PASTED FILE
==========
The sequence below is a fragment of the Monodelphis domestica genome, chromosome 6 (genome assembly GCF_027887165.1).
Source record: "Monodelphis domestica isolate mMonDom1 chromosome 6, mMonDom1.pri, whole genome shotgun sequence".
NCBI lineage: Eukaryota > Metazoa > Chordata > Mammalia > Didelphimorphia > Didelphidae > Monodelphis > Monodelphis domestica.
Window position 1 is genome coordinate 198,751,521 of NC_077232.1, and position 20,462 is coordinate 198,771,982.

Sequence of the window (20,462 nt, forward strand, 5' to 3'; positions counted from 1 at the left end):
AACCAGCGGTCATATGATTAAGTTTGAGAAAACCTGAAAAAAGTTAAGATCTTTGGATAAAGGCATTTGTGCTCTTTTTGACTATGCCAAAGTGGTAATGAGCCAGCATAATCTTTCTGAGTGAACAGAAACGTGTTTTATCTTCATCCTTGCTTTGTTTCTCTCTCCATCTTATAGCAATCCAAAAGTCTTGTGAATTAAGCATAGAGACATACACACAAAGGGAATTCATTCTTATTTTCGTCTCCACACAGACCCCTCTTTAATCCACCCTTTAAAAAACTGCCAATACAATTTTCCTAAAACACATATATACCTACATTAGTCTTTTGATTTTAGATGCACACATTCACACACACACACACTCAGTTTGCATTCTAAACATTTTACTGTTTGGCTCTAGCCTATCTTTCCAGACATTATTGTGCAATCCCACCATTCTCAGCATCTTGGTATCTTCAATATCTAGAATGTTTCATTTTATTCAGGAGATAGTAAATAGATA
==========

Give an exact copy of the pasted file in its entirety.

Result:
The sequence below is a fragment of the Monodelphis domestica genome, chromosome 6 (genome assembly GCF_027887165.1).
Source record: "Monodelphis domestica isolate mMonDom1 chromosome 6, mMonDom1.pri, whole genome shotgun sequence".
NCBI lineage: Eukaryota > Metazoa > Chordata > Mammalia > Didelphimorphia > Didelphidae > Monodelphis > Monodelphis domestica.
Window position 1 is genome coordinate 198,751,521 of NC_077232.1, and position 20,462 is coordinate 198,771,982.

Sequence of the window (20,462 nt, forward strand, 5' to 3'; positions counted from 1 at the left end):
AACCAGCGGTCATATGATTAAGTTTGAGAAAACCTGAAAAAAGTTAAGATCTTTGGATAAAGGCATTTGTGCTCTTTTTGACTATGCCAAAGTGGTAATGAGCCAGCATAATCTTTCTGAGTGAACAGAAACGTGTTTTATCTTCATCCTTGCTTTGTTTCTCTCTCCATCTTATAGCAATCCAAAAGTCTTGTGAATTAAGCATAGAGACATACACACAAAGGGAATTCATTCTTATTTTCGTCTCCACACAGACCCCTCTTTAATCCACCCTTTAAAAAACTGCCAATACAATTTTCCTAAAACACATATATACCTACATTAGTCTTTTGATTTTAGATGCACACATTCACACACACACACACTCAGTTTGCATTCTAAACATTTTACTGTTTGGCTCTAGCCTATCTTTCCAGACATTATTGTGCAATCCCACCATTCTCAGCATCTTGGTATCTTCAATATCTAGAATGTTTCATTTTATTCAGGAGATAGTAAATAGATA